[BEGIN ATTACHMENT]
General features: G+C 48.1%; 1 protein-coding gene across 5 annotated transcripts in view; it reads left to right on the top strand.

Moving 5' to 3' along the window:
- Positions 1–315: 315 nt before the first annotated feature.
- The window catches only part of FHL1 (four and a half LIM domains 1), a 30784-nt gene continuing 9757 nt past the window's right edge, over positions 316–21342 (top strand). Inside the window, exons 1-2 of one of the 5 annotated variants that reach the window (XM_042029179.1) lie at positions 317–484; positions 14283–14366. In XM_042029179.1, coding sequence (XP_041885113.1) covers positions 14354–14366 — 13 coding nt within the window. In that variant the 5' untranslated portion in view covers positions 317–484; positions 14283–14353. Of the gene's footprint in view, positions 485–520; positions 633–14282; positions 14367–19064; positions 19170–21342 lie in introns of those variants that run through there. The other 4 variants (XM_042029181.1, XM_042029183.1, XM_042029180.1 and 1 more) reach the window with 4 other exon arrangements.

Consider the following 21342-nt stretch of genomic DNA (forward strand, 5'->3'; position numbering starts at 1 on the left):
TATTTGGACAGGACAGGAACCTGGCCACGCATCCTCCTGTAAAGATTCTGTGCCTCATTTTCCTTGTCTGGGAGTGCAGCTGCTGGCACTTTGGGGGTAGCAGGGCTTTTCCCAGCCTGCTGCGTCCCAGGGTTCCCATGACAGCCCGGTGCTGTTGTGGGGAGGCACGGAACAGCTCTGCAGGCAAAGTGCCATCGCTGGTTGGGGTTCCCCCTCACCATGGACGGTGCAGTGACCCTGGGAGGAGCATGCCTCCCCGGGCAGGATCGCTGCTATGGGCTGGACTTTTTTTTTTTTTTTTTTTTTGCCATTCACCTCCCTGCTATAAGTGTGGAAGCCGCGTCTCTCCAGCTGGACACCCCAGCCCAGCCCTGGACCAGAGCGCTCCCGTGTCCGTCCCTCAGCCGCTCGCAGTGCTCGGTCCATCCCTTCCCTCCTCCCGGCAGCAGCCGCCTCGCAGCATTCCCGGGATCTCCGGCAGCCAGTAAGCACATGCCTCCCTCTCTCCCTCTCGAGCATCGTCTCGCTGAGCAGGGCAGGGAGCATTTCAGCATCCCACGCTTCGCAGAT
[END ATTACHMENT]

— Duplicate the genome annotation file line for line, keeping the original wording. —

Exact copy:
General features: G+C 48.1%; 1 protein-coding gene across 5 annotated transcripts in view; it reads left to right on the top strand.

Moving 5' to 3' along the window:
- Positions 1–315: 315 nt before the first annotated feature.
- The window catches only part of FHL1 (four and a half LIM domains 1), a 30784-nt gene continuing 9757 nt past the window's right edge, over positions 316–21342 (top strand). Inside the window, exons 1-2 of one of the 5 annotated variants that reach the window (XM_042029179.1) lie at positions 317–484; positions 14283–14366. In XM_042029179.1, coding sequence (XP_041885113.1) covers positions 14354–14366 — 13 coding nt within the window. In that variant the 5' untranslated portion in view covers positions 317–484; positions 14283–14353. Of the gene's footprint in view, positions 485–520; positions 633–14282; positions 14367–19064; positions 19170–21342 lie in introns of those variants that run through there. The other 4 variants (XM_042029181.1, XM_042029183.1, XM_042029180.1 and 1 more) reach the window with 4 other exon arrangements.

Consider the following 21342-nt stretch of genomic DNA (forward strand, 5'->3'; position numbering starts at 1 on the left):
TATTTGGACAGGACAGGAACCTGGCCACGCATCCTCCTGTAAAGATTCTGTGCCTCATTTTCCTTGTCTGGGAGTGCAGCTGCTGGCACTTTGGGGGTAGCAGGGCTTTTCCCAGCCTGCTGCGTCCCAGGGTTCCCATGACAGCCCGGTGCTGTTGTGGGGAGGCACGGAACAGCTCTGCAGGCAAAGTGCCATCGCTGGTTGGGGTTCCCCCTCACCATGGACGGTGCAGTGACCCTGGGAGGAGCATGCCTCCCCGGGCAGGATCGCTGCTATGGGCTGGACTTTTTTTTTTTTTTTTTTTTTGCCATTCACCTCCCTGCTATAAGTGTGGAAGCCGCGTCTCTCCAGCTGGACACCCCAGCCCAGCCCTGGACCAGAGCGCTCCCGTGTCCGTCCCTCAGCCGCTCGCAGTGCTCGGTCCATCCCTTCCCTCCTCCCGGCAGCAGCCGCCTCGCAGCATTCCCGGGATCTCCGGCAGCCAGTAAGCACATGCCTCCCTCTCTCCCTCTCGAGCATCGTCTCGCTGAGCAGGGCAGGGAGCATTTCAGCATCCCACGCTTCGCAGAT